Kobo eReader Touch

Adam Turner
26 October, 2011
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Kobo eReader Touch

Kobo, www.kobobooks.com


Touchscreen; Wi-Fi


Stronger competitors in the industry

Australian pricing TBC


The Kobo relies on an e-Ink style display – which is cheaper, lighter, easier on the eyes, easier to read outdoors and less power-hungry than the LCD screens used on iGadgets.

The drawback is that e-Ink is only monochrome and isn’t backlit so you need light to read by – just like a real book.

Such ebook readers can run for several weeks on a charge, making them a tempting investment for commuters who want to read but are looking to conserve the battery on their smartphones.

The new third-generation Kobo eReader Touch retains the 6in display of its predecessors but is smaller and lighter, ditching most of the physical buttons in favour of a touchscreen display. You’re left with a lone iPhone- esque home button and a sliding power switch.

The Kobo eReader Touch features 1GB of onboard storage and comes with a USB cable but no AC charger. It features a micro-SD card slot for side- loading books, as well as a mini-USB port for charging and loading books from your computer.

Undeterred by the demise of launch partner Borders, which still has an online presence, Kobo is forging ahead in Australia and is striking deals with other bookstores. You can buy ebooks directly from Kobo via Wi-Fi, which is less cumbersome than on previous Kobos thanks to the touch- friendly onscreen keyboard.

You can also shop for ebooks via the website or Kobo desktop app (Mac and Windows), plus you’ll find iPhone, iPad, Android, BlackBerry and Palm Pre apps. Kobo has removed the ability to purchase books directly via iOS apps, after Apple demanded a 30 percent cut of the sale, but you can still use mobile Safari.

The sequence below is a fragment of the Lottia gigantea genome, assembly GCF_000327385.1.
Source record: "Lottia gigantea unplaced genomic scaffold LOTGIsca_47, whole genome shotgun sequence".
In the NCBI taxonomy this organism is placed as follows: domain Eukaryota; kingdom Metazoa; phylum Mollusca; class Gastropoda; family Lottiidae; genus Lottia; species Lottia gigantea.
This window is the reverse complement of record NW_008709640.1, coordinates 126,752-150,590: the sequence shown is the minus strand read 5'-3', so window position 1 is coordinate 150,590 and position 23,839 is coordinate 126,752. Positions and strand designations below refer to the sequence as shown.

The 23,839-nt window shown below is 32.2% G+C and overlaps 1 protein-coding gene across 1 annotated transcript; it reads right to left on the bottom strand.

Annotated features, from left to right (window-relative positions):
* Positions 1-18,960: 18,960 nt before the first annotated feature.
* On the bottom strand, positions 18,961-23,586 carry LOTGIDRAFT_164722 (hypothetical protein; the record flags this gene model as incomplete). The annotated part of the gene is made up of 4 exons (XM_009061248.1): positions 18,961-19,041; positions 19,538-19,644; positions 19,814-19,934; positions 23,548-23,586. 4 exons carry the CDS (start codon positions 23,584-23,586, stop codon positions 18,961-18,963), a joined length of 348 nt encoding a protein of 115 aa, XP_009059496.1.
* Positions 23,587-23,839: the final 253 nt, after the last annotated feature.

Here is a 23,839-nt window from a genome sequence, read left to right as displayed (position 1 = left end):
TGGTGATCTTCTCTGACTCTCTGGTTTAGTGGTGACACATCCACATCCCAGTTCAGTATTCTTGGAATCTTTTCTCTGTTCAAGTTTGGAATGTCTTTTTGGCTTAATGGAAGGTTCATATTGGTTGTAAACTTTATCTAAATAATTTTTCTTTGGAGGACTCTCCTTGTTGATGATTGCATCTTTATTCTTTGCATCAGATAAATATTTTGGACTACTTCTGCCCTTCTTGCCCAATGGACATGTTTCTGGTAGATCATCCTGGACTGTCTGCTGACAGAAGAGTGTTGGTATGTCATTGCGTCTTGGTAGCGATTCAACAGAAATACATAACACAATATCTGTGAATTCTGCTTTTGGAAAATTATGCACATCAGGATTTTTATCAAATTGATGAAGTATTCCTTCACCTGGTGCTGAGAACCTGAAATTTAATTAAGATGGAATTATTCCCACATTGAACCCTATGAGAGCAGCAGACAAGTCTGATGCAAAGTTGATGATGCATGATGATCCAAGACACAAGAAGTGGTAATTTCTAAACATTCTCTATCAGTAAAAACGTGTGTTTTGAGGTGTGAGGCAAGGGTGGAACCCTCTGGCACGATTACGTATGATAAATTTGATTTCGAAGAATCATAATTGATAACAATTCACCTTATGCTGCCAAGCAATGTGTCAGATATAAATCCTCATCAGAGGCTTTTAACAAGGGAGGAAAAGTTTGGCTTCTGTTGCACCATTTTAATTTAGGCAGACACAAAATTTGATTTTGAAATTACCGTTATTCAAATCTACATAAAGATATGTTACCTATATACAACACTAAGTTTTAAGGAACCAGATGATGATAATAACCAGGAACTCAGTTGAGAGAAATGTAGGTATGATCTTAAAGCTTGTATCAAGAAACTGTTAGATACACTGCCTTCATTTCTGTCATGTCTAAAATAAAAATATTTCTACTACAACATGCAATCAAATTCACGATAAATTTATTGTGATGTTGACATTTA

The Kobo ecosystem isn’t quite as slick as that surrounding Amazon’s Kindle. The Kobo’s built-in store is painfully slow to load, and browsing for books can be slow going. Built-in Wi-Fi lets you remember which page you’re up to when you swap devices but, unfortunately, there isn’t a 3G-capable model.

Keep in mind the Wi-Fi-only Kindle is cheaper than this Wi-Fi-only Kobo, with new Kindle models expected soon.

The trade-off is that you can buy Adobe-protected ePub ebooks from almost any online store and copy them to the Kobo using Adobe Digital Editions. The ability to read books on multiple devices, including iGadgets, makes either Kobo or Kindle a more attractive option than Apple’s iBookstore.

Books purchased from Kobo can be downloaded from the website as Adobe ePub and transferred to other ebook readers (except the Kindle). You can also read them on iGadgets using apps such as Bluefire Reader.

In theory an ebook reader shouldn’t need a touchscreen, but the ability to turn pages with the flick of a finger is far less intrusive on the reading experience than pushing a button.

Even better, the new Kobo opens books faster and turns pages faster, thanks to extra grunt and the fact it now caches six pages at once. Previous Kobos saw the screen flicker with every page turn, but now this only occurs every sixth page turn – also helping create a more immersive reading experience. The touchscreen isn’t quite as sensitive as an iPhone, so you can’t get too lazy with your swipes.

Macworld Australia’s buying advice

If you’re a serious book reader, it’s worth investing in an e-Ink style ebook reader to complement your iGadgets. The Kobo eReader Touch is an impressive package, offering Kobo’s most immersive reading experience yet, although you should weigh it up against Amazon’s Kindle before taking the plunge.

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